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Transform Yourself

By Chuck Gallozzi

The digital world is a hotbed of excitement because computers, digital cameras, cell phones, and other technological marvels improve at a breathtaking pace. But the social sciences (sociology, psychology, economics, politics) seem to move along at a much slower rate. Most psychology books, for example, continue to teach it takes three to four weeks to break a bad habit.

But is that true? Well, it usually is true when we believe it is. That is, our beliefs influence the outcome more than the circumstances do. The point is, then, when we want to change our habits or behavior, we should question the popular belief that it will take time to do so.

Why does it have to take time? Why not change instantly? In fact, we could say all change should take place N.O.W. The letters "N.O.W." stand for No Other Way. For there is No Other Way to change. After all, if I put off changing, isn't that procrastination? And isn't it true the only time I have the power to act is now? Besides, we have the innate ability to change instantly. But little or nothing is said about it. Therefore, we don't think about or take advantage of it. Let's consider an example.

You're walking down a crowded sidewalk, when suddenly someone hits you from behind with such force you are knocked to the ground. You are angry. Very angry. You get up to see what has happened and you see a blind man. Apparently, he stumbled into a hole in the sidewalk that you carefully avoided earlier. As soon as you realize what happened, you anger dissipates. It disappears in an instant! You have instantly changed from an angry person to a calm one.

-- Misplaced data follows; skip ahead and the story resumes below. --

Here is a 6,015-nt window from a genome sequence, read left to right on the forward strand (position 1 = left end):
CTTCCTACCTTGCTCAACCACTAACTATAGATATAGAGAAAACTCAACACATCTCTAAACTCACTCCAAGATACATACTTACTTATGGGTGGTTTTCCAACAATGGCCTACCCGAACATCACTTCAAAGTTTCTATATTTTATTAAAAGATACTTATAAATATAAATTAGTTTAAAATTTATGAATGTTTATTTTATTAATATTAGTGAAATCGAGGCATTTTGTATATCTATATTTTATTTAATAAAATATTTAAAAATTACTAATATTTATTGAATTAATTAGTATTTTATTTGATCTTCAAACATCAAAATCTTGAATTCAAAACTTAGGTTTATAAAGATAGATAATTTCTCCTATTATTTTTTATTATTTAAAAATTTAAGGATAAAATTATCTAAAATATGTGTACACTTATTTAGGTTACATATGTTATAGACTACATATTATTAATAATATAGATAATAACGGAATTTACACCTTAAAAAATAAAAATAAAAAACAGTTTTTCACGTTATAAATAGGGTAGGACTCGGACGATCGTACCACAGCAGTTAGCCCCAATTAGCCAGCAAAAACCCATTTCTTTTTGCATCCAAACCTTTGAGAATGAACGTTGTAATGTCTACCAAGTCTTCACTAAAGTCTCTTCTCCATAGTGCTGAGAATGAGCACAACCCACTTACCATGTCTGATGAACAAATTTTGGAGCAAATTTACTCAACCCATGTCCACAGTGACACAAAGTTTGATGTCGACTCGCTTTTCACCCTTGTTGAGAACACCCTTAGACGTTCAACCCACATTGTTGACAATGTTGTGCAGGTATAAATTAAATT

You can use this principle to instantly change a negative emotion to a positive one. Here's an example. You go to a restaurant and order a steak. You specifically ask to have the steak well-done, explaining that you can't eat it if it's rare. Twenty minutes later, the waiter returns with a covered, sizzling plate and walks away. You uncover the plate and find the steak is rare. You are now angry.

You can choose to remain angry, but that would be unwise as it would ruin your meal. Instead, you choose to stop and think about the situation. You ask yourself how these stupid mistakes happen. As soon as you do, the answer appears. Mistakes happen because we're dealing with people, and people make mistakes. That's why pencils have erasers. Making mistakes is part of our nature. We're imperfect. And since you're a person, you, too, make mistakes and upset people.

After arriving at this conclusion, your anger is gone. You calmly call the waiter, return the steak, and ask him for one well-done. Also, you spontaneously add, "Since I have to wait again, perhaps you can bring me a free cappuccino to pass the time." The waiter answers, "I'll be happy to sir; I'll get you one right away."

You are proud of the way you responded and look forward to the pleasure of a cappuccino. This turn of events came about only because you changed your mental state. It is only in a state of calmness that your creativity can spring into action and think of "the cappuccino solution." Instead of ruining your dinner, you improved it! And the restaurant gets a chance to make up for their mistake. It's a win-win situation. Isn't the magical power that is at your disposal wonderful? Well, there are other instant-changing techniques that you can use as well. Let's look at some of them...